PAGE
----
Months after tornado destroyed their school, some Dallas ISD students now facing challenge of home learning

Texas schools will be closed until May 4. That means classwork will remain as "at-home work" in the weeks to come.

For Dallas ISD students, learning from home is becoming a unique norm.

Virtual teaching is new for a lot of North Texas teachers. But during this coronavirus pandemic, it’s the only way to keep students engaged and educated.

This is the new normal for thousands of students in Dallas ISD.

Physical education, math, and other classes all being done in virtual classrooms.

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“My set up has taken over my kitchen. It’s a little crazy looking,” Thomas Jefferson High School teacher Abigail Rufer said. “I think there aren't many people who can say their school has been closed by a tornado and pandemic within six months, so that’s been a crazy change of events.”

The challenge of teaching students from home is just another hurdle teachers at Thomas Jefferson HS have had to face.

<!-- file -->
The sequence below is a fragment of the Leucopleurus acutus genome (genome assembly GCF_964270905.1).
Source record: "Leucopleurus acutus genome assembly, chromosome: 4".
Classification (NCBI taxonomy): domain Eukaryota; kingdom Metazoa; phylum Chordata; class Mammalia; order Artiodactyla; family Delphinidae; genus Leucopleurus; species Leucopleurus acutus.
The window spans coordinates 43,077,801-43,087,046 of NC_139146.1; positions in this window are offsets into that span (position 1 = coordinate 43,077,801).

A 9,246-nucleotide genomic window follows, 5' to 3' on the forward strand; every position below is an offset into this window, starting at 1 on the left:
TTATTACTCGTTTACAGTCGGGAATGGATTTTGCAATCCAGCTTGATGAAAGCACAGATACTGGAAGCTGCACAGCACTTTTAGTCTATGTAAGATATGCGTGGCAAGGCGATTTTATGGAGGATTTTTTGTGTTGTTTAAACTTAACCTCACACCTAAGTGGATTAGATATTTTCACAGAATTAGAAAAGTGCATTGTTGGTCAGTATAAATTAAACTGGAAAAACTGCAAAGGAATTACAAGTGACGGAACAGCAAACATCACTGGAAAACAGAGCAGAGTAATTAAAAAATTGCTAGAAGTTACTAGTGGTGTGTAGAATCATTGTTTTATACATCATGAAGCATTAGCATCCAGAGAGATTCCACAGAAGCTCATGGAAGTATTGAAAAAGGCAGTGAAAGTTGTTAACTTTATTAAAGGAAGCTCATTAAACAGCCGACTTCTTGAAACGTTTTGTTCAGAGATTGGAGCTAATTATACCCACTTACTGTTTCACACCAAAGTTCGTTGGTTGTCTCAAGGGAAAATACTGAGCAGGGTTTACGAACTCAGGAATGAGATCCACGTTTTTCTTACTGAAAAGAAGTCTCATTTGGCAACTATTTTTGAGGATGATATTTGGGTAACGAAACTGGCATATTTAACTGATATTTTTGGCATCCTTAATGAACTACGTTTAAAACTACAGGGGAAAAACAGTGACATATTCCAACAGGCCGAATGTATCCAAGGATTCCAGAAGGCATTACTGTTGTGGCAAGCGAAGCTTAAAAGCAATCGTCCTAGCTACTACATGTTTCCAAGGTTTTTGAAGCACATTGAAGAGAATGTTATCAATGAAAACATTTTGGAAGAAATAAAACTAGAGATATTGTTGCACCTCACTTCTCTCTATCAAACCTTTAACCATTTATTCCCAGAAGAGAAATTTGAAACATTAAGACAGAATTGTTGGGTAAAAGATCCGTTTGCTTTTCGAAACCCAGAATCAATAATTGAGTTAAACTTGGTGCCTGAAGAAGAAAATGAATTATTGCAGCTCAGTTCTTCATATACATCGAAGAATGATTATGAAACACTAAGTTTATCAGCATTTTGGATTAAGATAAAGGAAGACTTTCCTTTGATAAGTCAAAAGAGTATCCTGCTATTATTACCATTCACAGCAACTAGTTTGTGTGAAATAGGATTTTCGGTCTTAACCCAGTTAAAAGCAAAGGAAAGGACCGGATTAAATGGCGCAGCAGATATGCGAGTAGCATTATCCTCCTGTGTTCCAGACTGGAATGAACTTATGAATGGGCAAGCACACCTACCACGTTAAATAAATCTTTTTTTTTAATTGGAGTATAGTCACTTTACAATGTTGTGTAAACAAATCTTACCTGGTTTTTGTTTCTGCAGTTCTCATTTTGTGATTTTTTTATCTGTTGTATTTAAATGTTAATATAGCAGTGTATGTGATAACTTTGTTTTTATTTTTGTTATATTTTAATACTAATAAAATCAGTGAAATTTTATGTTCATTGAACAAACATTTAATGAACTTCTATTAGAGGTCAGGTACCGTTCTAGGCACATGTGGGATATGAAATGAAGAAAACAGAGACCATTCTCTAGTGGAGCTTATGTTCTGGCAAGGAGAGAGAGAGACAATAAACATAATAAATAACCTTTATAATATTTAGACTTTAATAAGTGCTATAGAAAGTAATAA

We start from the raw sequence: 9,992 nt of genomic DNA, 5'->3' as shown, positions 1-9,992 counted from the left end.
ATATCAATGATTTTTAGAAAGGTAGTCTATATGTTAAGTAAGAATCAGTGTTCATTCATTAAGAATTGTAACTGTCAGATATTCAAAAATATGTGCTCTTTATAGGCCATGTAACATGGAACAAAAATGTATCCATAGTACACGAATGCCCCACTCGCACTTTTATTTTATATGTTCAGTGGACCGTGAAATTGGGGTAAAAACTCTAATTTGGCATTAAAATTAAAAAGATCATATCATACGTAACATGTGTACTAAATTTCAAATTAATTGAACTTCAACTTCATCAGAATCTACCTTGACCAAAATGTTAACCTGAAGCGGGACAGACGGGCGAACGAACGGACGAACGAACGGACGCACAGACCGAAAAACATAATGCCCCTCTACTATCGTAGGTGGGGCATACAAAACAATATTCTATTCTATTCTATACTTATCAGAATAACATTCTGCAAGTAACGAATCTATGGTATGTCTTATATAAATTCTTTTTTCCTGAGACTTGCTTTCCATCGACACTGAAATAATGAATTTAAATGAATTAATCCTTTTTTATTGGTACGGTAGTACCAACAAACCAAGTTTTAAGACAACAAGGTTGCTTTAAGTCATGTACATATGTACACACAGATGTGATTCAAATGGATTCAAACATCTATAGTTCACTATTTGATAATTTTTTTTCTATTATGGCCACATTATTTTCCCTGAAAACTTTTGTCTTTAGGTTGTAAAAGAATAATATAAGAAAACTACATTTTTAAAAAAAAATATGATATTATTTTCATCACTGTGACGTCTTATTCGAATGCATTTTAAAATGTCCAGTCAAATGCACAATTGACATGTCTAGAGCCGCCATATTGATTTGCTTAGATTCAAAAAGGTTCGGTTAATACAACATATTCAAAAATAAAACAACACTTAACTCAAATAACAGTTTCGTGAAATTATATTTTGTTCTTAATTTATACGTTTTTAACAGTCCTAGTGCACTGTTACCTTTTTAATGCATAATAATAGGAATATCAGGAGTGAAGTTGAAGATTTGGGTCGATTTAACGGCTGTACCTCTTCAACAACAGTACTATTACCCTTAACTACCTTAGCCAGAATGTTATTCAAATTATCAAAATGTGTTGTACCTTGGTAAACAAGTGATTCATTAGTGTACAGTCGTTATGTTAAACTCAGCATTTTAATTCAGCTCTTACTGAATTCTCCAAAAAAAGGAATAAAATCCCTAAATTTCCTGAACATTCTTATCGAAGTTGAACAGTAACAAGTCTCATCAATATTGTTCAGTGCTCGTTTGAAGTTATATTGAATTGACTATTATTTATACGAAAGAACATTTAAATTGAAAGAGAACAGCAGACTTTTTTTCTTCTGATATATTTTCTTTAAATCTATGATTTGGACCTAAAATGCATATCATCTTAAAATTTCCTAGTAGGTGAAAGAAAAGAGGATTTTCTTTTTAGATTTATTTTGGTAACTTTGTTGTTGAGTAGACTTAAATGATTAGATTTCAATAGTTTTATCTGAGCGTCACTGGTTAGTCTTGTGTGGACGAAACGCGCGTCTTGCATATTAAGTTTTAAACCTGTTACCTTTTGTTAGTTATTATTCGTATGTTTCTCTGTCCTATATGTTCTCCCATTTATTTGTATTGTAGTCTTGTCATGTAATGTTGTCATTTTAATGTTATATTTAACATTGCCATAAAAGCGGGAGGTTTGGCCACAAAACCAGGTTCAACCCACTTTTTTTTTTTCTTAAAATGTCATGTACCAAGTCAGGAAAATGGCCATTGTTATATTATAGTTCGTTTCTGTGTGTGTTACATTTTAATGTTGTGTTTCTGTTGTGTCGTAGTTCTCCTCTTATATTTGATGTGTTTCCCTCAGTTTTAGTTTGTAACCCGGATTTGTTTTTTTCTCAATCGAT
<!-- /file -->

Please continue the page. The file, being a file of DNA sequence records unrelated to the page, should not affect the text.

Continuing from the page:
Not long after the start of the school year, a tornado destroyed the school.

Now, because of the coronavirus, schools are closed until May 4 at the earliest.

“There’s a misconception that virtual learning or work from home is less work or more off time,” Rufer said. “Going in after spring break, it’s been trying to contact families, get kids internet, get kids in the classroom, it is just starting to settle down a little bit and get into a routine.”

Schools and parents have been sharing their experiences using #DallasISDatHome on Twitter.

Rufer says it’s a labor of love to make sure every student gets the needed attention to retain what’s being taught.

“It’s definitely been a day-by-day experience. Some kids are using their computer, some are using their phones, teaching the kids how to get on a Zoom class. We spent yesterday teaching the kids how to mute their videos because theres a lot of background noise,” Rufer said. “This situation has really highlighted a lot of inequities that our kids in Dallas ISD face. Not having access to internet, not having access to getting into a digital classroom. I am thankful the district has a plan to get those kids hot spots.”

The district has already ordered more mobile hotspots so every student who needs internet access can have it.

Parents have to contact their student’s principal so they can be put on a list to get the mobile hotspot.